New Partnerships Require New Approaches To Participatory Program Evaluations: Planning For The Future
Program evaluation is in a period of transition. There is a growing international recognition that government and civil society must work together to accomplish common goals. These new partnerships impact on evaluators because of the unequal distribution of power between the partners. Without careful consideration, the evaluator can be seen to represent only those with the most power. This, in turn, impacts on the perceived independence of evaluators. New partnerships require new approaches. Participatory program evaluation is one useful approach that can lessen undue influence by any one partner and can help to create a positive culture of evaluation.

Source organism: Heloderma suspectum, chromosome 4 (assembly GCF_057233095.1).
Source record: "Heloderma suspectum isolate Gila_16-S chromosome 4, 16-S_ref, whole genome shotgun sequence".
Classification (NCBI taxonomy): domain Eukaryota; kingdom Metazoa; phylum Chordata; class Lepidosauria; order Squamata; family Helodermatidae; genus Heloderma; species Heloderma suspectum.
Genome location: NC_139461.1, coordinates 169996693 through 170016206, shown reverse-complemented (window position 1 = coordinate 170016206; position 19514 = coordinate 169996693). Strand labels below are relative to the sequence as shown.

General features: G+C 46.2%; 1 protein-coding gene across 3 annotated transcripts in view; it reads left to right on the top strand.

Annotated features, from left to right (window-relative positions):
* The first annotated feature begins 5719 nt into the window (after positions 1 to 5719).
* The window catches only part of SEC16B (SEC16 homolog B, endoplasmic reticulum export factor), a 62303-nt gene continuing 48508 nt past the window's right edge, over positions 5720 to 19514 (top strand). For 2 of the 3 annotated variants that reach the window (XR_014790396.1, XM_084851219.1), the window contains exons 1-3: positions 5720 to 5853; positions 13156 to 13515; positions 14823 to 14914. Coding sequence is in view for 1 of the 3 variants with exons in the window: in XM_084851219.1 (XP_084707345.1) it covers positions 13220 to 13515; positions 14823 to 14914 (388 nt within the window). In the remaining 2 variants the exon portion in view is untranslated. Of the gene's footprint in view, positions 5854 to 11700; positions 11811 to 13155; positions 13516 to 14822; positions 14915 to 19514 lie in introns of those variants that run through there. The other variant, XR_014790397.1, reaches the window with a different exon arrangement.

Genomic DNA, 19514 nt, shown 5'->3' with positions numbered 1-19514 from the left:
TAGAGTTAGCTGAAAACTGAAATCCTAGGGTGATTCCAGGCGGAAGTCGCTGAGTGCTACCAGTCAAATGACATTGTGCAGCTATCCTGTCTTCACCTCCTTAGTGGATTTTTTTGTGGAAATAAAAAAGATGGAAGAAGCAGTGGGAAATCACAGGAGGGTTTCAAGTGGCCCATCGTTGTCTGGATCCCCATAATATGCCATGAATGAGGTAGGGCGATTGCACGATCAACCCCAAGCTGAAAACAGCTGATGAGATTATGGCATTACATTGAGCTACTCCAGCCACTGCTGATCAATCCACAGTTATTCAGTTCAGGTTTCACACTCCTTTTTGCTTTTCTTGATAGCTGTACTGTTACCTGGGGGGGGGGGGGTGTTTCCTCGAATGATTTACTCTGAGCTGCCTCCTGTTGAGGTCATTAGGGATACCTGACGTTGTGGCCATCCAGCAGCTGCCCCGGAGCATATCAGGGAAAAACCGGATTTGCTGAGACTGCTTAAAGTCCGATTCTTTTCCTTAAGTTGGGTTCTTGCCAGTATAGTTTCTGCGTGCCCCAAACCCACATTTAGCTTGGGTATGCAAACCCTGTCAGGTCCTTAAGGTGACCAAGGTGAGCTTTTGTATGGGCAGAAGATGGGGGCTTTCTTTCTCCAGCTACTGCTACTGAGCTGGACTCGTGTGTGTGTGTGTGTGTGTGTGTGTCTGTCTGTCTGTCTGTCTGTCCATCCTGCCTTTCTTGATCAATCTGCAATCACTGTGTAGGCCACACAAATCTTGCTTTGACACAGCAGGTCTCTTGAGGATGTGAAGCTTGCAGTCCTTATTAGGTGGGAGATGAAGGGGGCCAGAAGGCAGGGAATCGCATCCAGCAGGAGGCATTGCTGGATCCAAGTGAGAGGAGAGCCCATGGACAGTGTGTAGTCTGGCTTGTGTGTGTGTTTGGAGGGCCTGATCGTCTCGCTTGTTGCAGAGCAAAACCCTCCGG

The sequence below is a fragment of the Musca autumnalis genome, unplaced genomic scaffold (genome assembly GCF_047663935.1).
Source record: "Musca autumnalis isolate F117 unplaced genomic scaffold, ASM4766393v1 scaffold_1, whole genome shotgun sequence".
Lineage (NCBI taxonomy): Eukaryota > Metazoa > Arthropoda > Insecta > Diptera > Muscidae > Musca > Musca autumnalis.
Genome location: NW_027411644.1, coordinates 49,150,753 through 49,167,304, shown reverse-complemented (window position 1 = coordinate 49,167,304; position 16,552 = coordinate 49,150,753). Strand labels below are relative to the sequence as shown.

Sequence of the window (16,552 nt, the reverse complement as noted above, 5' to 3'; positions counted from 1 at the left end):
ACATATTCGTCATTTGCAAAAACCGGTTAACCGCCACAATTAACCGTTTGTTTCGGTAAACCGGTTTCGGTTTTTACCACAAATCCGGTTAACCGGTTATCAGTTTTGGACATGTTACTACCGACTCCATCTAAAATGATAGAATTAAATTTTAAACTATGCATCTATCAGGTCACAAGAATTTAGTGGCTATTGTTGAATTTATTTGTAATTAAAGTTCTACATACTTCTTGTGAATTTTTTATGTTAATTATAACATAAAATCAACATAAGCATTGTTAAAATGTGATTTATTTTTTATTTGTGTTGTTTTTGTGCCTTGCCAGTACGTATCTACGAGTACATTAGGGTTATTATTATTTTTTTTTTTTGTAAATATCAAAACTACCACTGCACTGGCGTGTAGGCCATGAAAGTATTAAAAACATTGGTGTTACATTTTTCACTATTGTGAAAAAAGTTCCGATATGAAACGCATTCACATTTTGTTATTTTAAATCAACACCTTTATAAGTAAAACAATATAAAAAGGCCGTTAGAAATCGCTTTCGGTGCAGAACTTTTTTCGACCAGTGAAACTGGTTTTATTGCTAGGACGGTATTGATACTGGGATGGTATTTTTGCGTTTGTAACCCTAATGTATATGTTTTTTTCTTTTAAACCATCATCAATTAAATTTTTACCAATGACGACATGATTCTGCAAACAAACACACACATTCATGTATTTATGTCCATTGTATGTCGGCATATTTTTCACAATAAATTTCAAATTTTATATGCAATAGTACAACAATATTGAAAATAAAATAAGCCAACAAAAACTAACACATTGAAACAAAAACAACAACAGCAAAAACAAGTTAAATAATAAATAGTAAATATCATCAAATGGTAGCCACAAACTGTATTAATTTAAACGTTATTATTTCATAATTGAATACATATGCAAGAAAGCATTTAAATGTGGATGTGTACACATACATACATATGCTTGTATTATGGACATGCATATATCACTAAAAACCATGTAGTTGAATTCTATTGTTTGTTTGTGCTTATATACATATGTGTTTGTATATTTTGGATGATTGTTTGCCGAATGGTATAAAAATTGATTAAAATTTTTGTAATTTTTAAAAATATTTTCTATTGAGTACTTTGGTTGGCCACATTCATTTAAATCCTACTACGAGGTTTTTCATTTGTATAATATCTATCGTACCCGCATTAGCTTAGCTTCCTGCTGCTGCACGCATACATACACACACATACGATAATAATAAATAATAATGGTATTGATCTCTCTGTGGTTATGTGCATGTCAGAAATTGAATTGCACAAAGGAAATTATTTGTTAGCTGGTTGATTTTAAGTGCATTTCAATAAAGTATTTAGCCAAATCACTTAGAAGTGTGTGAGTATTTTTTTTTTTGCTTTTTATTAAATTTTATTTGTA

Developing An Evaluation Habit Of Mind
In this paper, we use the psychological lens of motivation to argue that mandated evaluation requirements can serve as the impetus for accountability to become synonymous with organizational improvement. We offer evidence of how the processes and practices surrounding the use of data for wise decision making find intrinsically derived sustainability and become consolidated in an "evaluation habit of mind". Though exploratory in intent and not designed to be definitive, illustrations are provided from Canada's Manitoba School Improvement Program Inc. (MSIP) — an initiative designed to improve the learning experiences and outcomes of secondary school students through capacity building.
Evaluating Organizational Capacity Development